One of the glaring issues Instagram’s tactful statement in support of photographers is that it is simply a statement. It’s possible that even after this statement for support, photographers are going to lose the battle in court for these types of cases because of the way Instagram’s Terms of Use is written.

It is imperative we continue to advocate for substantial and explicit changes in the Instagram Terms of Service and associated Policies.

When interpreting contract language, it is common law that “a written agreement that is complete, clear and unambiguous on its face must be enforced according to the plain meaning of its terms.” In re World Trade Ctr. Disaster Site Litig., 754 F.3d 114, 122 (2d Cir. 2014). Because of this, it may be an unfortunate loss for photographers seeking justice in these types of situations if a court determines that Instagram’s Terms of Use is clear and unambiguous on its face.

Since Sinclair and McGucken have already provided for lower court decisions that conflict one another on the exact same legal issue, and in the same circuit, it is hopeful that a higher court will be forced to resolve this issue once and for all, providing for clear legal precedent moving forward. Until then, it’s a waiting game for how photographers should move forward in attempts to protect their work on social media platforms such as Instagram.

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Conclusion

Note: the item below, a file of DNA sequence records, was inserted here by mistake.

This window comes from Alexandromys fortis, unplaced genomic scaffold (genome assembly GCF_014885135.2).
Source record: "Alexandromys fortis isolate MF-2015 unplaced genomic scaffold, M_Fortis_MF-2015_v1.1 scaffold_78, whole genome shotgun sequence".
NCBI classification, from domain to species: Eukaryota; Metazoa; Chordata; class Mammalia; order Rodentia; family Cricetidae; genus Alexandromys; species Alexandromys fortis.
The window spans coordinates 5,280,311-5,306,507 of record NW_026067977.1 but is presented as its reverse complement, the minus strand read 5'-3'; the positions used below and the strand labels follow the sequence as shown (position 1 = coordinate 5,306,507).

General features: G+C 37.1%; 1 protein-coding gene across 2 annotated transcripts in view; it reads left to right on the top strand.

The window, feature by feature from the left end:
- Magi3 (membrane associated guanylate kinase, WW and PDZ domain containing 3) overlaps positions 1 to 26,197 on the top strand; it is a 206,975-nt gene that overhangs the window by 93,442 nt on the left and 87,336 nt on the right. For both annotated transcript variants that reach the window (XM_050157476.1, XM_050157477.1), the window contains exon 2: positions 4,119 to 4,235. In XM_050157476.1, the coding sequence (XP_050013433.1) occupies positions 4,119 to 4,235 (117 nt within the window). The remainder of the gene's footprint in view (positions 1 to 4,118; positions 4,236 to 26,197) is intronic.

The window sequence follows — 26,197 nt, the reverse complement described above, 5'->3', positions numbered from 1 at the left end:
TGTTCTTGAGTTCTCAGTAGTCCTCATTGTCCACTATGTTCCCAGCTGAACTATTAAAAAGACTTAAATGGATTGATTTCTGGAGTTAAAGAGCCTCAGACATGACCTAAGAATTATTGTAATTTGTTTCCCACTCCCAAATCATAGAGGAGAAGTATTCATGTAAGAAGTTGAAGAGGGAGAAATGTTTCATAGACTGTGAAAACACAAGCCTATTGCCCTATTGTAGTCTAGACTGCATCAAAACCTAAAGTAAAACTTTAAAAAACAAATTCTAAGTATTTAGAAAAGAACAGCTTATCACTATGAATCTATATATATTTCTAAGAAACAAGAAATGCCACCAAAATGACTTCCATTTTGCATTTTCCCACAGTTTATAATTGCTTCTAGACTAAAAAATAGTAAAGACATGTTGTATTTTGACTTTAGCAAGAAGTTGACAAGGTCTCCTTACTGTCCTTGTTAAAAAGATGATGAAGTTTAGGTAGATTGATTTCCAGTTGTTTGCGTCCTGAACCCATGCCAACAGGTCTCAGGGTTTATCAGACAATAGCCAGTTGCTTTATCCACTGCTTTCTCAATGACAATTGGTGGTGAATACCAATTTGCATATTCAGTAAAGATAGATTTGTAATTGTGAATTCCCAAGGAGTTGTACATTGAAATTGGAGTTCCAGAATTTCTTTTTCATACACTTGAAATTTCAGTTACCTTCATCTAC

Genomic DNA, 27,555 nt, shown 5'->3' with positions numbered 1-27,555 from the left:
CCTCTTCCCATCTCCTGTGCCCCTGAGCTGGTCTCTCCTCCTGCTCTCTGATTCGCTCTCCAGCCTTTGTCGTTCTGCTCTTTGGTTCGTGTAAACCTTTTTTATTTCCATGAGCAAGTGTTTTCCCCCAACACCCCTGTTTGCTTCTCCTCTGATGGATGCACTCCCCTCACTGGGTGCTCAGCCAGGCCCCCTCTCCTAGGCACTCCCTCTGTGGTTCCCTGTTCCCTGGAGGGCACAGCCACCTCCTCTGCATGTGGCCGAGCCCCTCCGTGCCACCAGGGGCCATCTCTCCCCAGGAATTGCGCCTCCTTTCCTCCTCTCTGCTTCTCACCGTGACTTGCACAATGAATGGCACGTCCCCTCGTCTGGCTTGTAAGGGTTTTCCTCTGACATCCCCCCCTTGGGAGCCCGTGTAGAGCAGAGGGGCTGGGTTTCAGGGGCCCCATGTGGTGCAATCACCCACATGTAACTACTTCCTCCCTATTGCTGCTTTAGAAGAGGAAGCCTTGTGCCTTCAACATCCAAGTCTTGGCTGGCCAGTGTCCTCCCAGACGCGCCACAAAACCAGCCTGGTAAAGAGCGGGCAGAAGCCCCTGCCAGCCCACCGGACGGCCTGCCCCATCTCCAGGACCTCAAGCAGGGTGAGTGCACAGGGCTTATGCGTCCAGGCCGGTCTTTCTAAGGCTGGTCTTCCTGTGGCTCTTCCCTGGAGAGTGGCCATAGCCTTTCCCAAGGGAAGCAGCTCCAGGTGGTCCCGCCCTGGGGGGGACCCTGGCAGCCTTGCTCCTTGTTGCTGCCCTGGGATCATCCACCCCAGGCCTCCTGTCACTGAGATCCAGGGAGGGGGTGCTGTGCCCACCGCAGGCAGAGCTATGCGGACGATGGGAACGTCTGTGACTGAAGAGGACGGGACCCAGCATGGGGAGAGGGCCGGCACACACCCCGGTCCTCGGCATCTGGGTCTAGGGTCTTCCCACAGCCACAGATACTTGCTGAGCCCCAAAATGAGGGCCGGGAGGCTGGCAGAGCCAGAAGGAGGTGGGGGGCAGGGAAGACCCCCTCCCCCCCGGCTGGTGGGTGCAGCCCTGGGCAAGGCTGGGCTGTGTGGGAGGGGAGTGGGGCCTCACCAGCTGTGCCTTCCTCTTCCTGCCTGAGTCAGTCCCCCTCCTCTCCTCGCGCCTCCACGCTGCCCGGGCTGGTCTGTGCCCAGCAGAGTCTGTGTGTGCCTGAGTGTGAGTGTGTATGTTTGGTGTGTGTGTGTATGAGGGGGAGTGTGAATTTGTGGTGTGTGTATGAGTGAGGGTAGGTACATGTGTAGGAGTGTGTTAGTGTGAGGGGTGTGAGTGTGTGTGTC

Despite all of these findings, it is clear that the upcoming decision in McGucken and the controversy holding in Sinclair will have to come to a head at some point in order to resolve these contentious issues. For obvious policy reasons, the standard culture of the web which allows websites to “feel free to embed Instagram posts on their own sites without worrying about copyright concerns” clearly delineates the principals of copyright law, striping fundamental protections that photographers should have in their work.

However, if a court determine that Instagram’s Terms of Use are unambiguous on its face, it will not matter what Instagram wants the contract to mean, what matters is what was actually written. This will be an unfortunate blow to photographers everywhere who use Instagram as a platform for their work. However, if this is the case, only one can hope that Instagram immediately changes these policies in order to prevent future harm to photographers who upload their work on its site.

You can be sure ASMP and our legal team will be there to advocate on behalf of photographers and creators everywhere.